Frankly, I was amazed.
It's a fairly strong, if simple plot. You come in thinking this is a revenge story, and it is. Chan's humble but determined Quan, a London restauranteur who lost his daughter in an IRA bombing, wants the names of the bombers. He doesn't care about anything else; the politics of the situation are meaningless to him. He just wants to get to the people who hurt his family, a motive anyone can understand and empathize with.
The sticky layers of complication become apparent when Quan crosses the water to Ireland, and meets Brosnan's Liam Hennessy, Irish deputy minister and former terrorist who's been mucking about in dodgy dealing for his own political ends. He wants pardons for former IRA people now in UK custody, because if he's seen to be the man who secured those pardons then his political future is assured. He has a plan to leverage the UK government's assistance, but this scheme is swiftly hijacked, and before long he's battling to stay afloat in treacherous political waters. Quan's arrival doesn't make things easier for him; just when he needs to be in political action, he has to hide in his farmhouse to avoid Quan's deadly bomb attacks. Pressure mounts. He can't afford to be distracted, but Quan dogs his heels every step of the way, with one and only one demand: give me the names of the bombers.
For those Night's Black Agents aficionados out there wondering what kind of game this is, it's Dust, all the way. Treachery hangs over the plot like a thundercloud, before the storm breaks with a crack and a bang. The novel was written in 1992, so I was prepared for a few plot-related creaks and groans; after all, more than twenty years have passed. Technology, and politics, have changed. However there was nothing about the plot I could fault for its realism, or tactics. The combat and action scenes are well-paced and serve the plot, as opposed to being never-ending vehicles for glamor shots. The firefights are exactly the kind of pyrotechnic madhouse you'd expect from an actual gun battle, as opposed to the blood-soaked heroism of, say, a Stallone or Schwarzenegger film.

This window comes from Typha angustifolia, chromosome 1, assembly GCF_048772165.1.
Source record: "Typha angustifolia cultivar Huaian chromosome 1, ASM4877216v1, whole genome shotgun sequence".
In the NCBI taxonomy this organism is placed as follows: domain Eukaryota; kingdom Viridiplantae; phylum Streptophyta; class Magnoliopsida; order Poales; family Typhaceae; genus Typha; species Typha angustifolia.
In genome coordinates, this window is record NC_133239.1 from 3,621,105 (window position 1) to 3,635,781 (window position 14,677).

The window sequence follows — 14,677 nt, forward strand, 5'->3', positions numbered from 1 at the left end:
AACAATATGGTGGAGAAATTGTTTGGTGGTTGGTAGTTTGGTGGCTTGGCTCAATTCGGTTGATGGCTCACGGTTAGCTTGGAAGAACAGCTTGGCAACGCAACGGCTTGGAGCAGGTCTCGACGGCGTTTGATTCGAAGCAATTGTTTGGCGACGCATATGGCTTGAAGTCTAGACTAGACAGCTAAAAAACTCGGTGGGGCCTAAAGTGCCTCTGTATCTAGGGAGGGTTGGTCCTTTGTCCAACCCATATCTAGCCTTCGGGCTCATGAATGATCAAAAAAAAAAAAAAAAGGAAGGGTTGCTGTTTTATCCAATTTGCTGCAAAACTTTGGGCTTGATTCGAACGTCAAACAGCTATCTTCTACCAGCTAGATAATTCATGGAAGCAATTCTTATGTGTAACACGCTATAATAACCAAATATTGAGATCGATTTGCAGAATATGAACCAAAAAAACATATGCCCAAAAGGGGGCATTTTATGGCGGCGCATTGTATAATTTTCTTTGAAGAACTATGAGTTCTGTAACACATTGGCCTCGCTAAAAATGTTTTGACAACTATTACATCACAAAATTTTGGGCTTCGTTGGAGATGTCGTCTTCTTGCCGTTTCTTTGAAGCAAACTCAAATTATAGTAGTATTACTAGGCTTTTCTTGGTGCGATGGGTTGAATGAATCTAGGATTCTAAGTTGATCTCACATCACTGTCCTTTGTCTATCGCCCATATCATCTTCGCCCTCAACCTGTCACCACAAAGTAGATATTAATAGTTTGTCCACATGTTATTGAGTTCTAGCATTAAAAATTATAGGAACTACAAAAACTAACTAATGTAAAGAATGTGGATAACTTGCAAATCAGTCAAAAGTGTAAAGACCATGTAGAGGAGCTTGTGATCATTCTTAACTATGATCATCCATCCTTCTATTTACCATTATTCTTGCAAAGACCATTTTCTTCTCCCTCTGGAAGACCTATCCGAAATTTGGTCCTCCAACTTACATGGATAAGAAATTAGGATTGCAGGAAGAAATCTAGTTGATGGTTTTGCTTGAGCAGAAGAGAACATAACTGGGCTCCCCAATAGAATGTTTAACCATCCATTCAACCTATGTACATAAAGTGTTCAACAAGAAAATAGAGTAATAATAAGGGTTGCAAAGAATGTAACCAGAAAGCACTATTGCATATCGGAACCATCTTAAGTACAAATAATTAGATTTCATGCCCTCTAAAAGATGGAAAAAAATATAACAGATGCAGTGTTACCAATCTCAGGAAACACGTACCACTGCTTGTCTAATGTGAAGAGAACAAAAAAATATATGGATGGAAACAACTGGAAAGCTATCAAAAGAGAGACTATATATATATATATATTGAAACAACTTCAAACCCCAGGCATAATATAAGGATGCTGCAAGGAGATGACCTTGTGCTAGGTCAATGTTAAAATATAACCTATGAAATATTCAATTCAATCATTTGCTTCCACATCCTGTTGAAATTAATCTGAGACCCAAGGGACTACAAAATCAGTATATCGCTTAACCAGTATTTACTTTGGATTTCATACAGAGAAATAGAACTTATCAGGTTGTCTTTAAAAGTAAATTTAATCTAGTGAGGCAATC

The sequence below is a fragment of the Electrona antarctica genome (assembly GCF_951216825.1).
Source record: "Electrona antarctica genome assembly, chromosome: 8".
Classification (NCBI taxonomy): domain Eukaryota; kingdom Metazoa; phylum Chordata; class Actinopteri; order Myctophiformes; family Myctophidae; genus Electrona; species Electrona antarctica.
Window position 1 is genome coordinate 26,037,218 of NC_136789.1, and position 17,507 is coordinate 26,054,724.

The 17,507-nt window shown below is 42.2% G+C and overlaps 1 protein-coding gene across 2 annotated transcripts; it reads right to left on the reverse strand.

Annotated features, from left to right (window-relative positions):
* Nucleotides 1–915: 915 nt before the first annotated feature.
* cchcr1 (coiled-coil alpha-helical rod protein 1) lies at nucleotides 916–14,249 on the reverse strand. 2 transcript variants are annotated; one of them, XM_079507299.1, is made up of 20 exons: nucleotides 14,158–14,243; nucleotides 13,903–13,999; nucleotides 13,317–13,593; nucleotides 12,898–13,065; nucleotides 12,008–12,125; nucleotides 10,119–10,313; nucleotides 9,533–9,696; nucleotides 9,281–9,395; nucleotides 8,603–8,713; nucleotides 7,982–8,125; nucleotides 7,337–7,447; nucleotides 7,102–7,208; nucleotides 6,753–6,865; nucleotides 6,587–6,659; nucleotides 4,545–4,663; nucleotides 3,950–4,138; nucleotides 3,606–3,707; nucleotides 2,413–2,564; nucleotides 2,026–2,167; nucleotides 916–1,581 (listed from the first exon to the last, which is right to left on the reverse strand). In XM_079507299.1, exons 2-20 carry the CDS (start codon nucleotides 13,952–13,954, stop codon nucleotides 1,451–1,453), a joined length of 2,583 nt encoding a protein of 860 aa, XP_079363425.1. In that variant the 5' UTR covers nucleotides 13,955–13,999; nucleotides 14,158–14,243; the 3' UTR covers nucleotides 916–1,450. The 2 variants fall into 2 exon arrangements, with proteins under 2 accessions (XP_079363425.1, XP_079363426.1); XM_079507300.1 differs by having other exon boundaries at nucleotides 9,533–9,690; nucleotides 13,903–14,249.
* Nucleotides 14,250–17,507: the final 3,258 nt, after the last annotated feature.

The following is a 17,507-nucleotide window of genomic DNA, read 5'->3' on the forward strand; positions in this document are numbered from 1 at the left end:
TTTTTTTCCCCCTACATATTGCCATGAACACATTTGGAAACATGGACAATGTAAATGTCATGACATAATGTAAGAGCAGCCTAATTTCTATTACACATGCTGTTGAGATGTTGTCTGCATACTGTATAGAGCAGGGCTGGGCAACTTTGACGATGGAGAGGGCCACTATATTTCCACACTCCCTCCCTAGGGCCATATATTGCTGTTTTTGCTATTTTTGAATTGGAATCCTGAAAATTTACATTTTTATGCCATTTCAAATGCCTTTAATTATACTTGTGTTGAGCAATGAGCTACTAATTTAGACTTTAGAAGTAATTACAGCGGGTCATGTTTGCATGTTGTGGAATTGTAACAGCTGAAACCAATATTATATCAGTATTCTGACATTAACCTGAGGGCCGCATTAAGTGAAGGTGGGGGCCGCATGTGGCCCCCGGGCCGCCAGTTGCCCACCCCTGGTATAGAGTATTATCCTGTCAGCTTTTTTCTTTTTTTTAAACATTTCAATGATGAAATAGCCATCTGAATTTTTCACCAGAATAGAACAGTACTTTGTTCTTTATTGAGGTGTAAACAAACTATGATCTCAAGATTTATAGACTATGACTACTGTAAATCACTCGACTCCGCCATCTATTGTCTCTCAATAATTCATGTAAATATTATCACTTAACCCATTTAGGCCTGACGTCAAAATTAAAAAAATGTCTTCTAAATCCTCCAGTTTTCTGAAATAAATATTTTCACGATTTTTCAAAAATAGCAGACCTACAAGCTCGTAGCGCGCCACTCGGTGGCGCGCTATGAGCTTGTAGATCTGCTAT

Moreover it's a revelation to see Jackie Chan, of all people, play against type. He's usually the happy-go-lucky indestructible warrior. You know he's broken every single bone in his body, and yet he always comes out smiling. Not this time. You believe he is that damaged sexagenarian, short of breath, devoid of hope, who just wants one thing: revenge. There's one moment when Chan has to perform emergency surgery on himself after being shot, and to be honest I wasn't sure whether the scarred torso was Chan's or his character's. If any actor working today might actually have a body as marred as that in real life, it's Jackie Chan.
This film's been compared, unfairly in my opinion, to the Taken series, because revenge is the motivating factor in each case. Frankly, I'm not seeing it, and Chan's the reason why. He's not an action hero. Liam Neeson is. You never really believe Neeson is under any threat in the Taken films; he's the good guy, they're the bad guys, and we all know who wins in that situation.
But Jackie Chan isn't the good guy here. In fact, you'd be hard pressed to find an actual action hero good guy in this film. Everyone lies, betrays, tortures, kills to get what they want, the British government as well as the Irish terrorists. Quan's the least morally complicated character in the film, but that's because he doesn't want much. He doesn't have Hennessy's ambition or some cause to follow. His needs are simple, and his anger terrible to behold.
I'd recommend this film to anyone who enjoys espionage thrillers, and in particular to players and Directors contemplating another trip into Night's Black Agents territory. Perhaps after supporting a certain Dracula Dossier Humble Bundle? You won't be disappointed.